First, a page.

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Surfacing the Submerged State: Operational Transparency Increases Trust in and Engagement with Government


  • Ryan W. Buell

    () (Harvard Business School, Technology and Operations Management Unit)

  • Ethan Porter

    () (University of Chicago)

  • Michael I. Norton

    () (Harvard Business School, Marketing Unit)


Three studies, using both experimental and field data, show that revealing the "submerged state" - ensuring that citizens can see the often-hidden work that government performs - enhances both perceptions of and engagement with government. In Study 1, viewing a video highlighting the work performed by the government of an archetypal American town increased trust in government and support for government services. In Study 2, residents of Boston, Massachusetts who interacted with a website that visualized both service requests (e.g., potholes) and efforts by the city government to address them became more supportive of government. Study 3 leverages proprietary data from a mobile phone application through which residents can submit service requests to the city of Boston. Users who received photographic evidence that their service requests had been addressed were more likely to continue to engage with the city government than users who did not receive such evidence. Together, these results suggest that one underutilized means to improve citizens' attitudes toward their government is simply to surface the work that government does.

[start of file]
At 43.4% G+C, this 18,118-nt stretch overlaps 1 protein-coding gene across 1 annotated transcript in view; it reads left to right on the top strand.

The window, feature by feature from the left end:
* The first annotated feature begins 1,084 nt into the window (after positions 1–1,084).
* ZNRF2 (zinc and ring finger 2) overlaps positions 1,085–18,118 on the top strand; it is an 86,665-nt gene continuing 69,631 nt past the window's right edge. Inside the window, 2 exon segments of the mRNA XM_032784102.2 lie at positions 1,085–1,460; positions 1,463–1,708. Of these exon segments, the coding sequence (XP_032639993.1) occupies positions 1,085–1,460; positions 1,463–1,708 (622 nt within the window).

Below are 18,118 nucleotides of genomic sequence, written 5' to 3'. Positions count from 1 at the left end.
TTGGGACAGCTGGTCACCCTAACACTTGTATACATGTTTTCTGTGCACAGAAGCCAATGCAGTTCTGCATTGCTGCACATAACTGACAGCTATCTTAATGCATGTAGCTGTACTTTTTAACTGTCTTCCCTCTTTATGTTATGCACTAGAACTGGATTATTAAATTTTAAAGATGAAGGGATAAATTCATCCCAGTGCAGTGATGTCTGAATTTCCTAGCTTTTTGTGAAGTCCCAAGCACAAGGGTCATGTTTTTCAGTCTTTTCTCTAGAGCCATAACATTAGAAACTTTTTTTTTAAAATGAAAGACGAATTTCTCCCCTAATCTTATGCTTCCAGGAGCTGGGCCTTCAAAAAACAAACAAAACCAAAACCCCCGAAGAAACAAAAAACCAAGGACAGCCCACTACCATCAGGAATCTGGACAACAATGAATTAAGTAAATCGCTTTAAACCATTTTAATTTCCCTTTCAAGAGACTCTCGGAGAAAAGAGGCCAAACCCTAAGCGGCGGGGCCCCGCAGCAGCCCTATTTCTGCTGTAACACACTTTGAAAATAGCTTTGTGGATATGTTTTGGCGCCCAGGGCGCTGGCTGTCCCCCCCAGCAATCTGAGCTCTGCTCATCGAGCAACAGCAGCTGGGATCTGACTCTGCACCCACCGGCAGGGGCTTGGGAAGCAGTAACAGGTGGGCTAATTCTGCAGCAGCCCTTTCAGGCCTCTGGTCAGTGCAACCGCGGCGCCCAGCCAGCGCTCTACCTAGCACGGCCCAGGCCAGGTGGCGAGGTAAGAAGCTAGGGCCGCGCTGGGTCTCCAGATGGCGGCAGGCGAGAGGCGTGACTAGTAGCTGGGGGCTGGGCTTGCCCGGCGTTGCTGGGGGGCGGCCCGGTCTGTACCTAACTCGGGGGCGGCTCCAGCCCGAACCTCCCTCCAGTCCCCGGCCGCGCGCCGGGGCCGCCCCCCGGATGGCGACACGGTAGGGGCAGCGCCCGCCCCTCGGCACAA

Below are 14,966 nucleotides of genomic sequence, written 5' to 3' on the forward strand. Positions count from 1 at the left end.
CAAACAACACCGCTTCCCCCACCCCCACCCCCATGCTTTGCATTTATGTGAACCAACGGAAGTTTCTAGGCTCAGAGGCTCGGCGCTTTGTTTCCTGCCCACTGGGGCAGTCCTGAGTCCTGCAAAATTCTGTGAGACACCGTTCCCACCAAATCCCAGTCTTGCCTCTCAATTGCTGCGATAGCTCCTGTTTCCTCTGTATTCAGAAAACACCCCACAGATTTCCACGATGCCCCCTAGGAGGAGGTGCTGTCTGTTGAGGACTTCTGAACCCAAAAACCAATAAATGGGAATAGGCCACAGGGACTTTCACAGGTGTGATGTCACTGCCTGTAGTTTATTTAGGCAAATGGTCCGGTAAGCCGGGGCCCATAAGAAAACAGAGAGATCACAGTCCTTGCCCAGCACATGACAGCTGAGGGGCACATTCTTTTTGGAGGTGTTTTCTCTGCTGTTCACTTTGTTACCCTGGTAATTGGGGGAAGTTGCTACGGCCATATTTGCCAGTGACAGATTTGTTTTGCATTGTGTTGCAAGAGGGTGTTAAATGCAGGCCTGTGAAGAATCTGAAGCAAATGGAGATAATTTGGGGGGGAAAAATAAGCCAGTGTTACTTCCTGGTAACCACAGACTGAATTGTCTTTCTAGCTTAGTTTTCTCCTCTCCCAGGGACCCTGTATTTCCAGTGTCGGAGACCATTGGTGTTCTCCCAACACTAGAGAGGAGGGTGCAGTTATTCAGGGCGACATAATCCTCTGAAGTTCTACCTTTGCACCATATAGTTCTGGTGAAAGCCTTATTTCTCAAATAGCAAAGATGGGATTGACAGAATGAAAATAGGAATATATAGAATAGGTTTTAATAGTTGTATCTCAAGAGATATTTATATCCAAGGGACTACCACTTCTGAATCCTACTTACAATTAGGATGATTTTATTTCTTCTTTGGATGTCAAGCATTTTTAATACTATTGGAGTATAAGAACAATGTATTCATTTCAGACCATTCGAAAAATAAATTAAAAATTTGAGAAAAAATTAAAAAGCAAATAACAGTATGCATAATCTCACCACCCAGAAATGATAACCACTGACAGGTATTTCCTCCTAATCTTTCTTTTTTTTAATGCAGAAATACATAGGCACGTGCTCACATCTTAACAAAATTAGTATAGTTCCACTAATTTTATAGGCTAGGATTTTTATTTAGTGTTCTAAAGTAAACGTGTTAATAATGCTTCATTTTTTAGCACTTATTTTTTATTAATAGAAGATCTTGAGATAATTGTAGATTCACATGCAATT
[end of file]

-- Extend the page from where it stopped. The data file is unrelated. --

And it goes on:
Suggested Citation

  • Ryan W. Buell & Ethan Porter & Michael I. Norton, 2013. "Surfacing the Submerged State: Operational Transparency Increases Trust in and Engagement with Government," Harvard Business School Working Papers 14-034, Harvard Business School, revised Mar 2018.
  • Handle: RePEc:hbs:wpaper:14-034

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    References listed on IDEAS

    1. Raymond Hicks & Dustin Tingley, 2011. "Causal mediation analysis," Stata Journal, StataCorp LP, vol. 11(4), pages 605-619, December.
    2. Kahneman, Daniel & Knetsch, Jack L & Thaler, Richard, 1986. "Fairness as a Constraint on Profit Seeking: Entitlements in the Market," American Economic Review, American Economic Association, vol. 76(4), pages 728-741, September.
    3. Mohr, Lois A. & Bitner, Mary Jo, 1995. "The role of employee effort in satisfaction with service transactions," Journal of Business Research, Elsevier, vol. 32(3), pages 239-252, March.
    4. Chinander, Karen R. & Schweitzer, Maurice E., 2003. "The input bias: The misuse of input information in judgments of outcomes," Organizational Behavior and Human Decision Processes, Elsevier, vol. 91(2), pages 243-253, July.
    5. Ryan W. Buell & Michael I. Norton, 2011. "The Labor Illusion: How Operational Transparency Increases Perceived Value," Management Science, INFORMS, vol. 57(9), pages 1564-1579, February.
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    Cited by:

    1. Ryan W. Buell & Tami Kim & Chia-Jung Tsay, 2014. "Creating Reciprocal Value Through Operational Transparency," Harvard Business School Working Papers 14-115, Harvard Business School, revised Sep 2015.

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